Reviews of Teen Books by Genre: Retold Fairy Tales

Cinder
Meyer, Marissa
5 stars = Bohemian Rhapsody Awesome!
Review:

The book Cinder by Marissa Meyer follows Cinder, a cyborg in New Beijing. Cinder is a mechanic in the futuristic city of New Beijing. She lives with her adopted mother Lihn Adri and her two adopted sisters Peony and Peral. One day, while she is in the market square, the Prince Kai of the Eastern Commonwealth, comes to visit her about his droid. The droid Nainsi had key information about the lost princess, Selene, of Luna. With the new disease Letumosis spreading rapidly around the globe, a cure needs to be found immediately.

The futuristic retelling of the classic tale Cinderella was truly amazing. There were lots of hints at the original story that were incorporated into the plot consistently. Marissa Meyer even includes the ball at the end of the book with her own twist on the tale. All in all, the book was truly amazing and very engaging.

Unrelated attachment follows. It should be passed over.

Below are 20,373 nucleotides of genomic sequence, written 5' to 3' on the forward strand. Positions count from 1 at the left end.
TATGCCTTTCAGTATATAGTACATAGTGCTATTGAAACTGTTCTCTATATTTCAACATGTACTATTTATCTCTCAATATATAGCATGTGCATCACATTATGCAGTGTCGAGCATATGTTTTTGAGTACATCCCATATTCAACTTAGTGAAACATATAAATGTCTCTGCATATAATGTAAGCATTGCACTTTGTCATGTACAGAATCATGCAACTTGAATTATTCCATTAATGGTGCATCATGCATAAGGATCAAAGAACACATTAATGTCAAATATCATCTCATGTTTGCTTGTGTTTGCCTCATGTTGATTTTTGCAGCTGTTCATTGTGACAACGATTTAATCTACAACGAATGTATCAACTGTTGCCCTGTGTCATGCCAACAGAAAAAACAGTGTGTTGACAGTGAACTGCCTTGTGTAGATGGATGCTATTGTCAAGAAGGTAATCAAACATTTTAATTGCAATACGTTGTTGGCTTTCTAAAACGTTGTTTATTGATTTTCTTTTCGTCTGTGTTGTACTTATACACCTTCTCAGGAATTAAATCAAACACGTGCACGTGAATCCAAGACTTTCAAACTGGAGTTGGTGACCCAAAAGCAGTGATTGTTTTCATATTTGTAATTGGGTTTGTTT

Reviewer's Name: Natalie
Heartless
Meyer, Marissa
5 stars = Bohemian Rhapsody Awesome!
Review:

Based off Lewis Carroll's character the Queen of Hearts, Catherine is a young woman living in Hearts with her parents in their bakery. Catherine knows that the King intends on proposing to her, but she doesn't want to marry him, convinced that he's infatuated with her beauty, but not in love with her. At the King's ball, Catherine meets Jest, the joker, and she falls in love with him. In an attempt to be with Jest, Catherine tries to run away with him to Chess, but doesn't make it.

I like how this book is one perspective of why the Queen of Hearts is 'heartless'. The characters are very similar to Carroll's characters, but the plot is a little different, which makes it more exciting! I also enjoyed how the book touched on the idea of fate, and whether people can outrun their fate, like Catherine tried (and failed) to do. My favorite character was Jest. Being a Joker, he was naturally an amusing character, and his ending hurt me just as much as it hurt Catherine! Hatta was my least favorite character because of all his tricks, and I was surprised when he confessed to Catherine at the end and went mad. This book had the perfect balance or romance, drama, adventure, and heartache.

Reviewer's Name: Nneoma
Geekerella
Poston, Ashley
5 stars = Bohemian Rhapsody Awesome!
Review: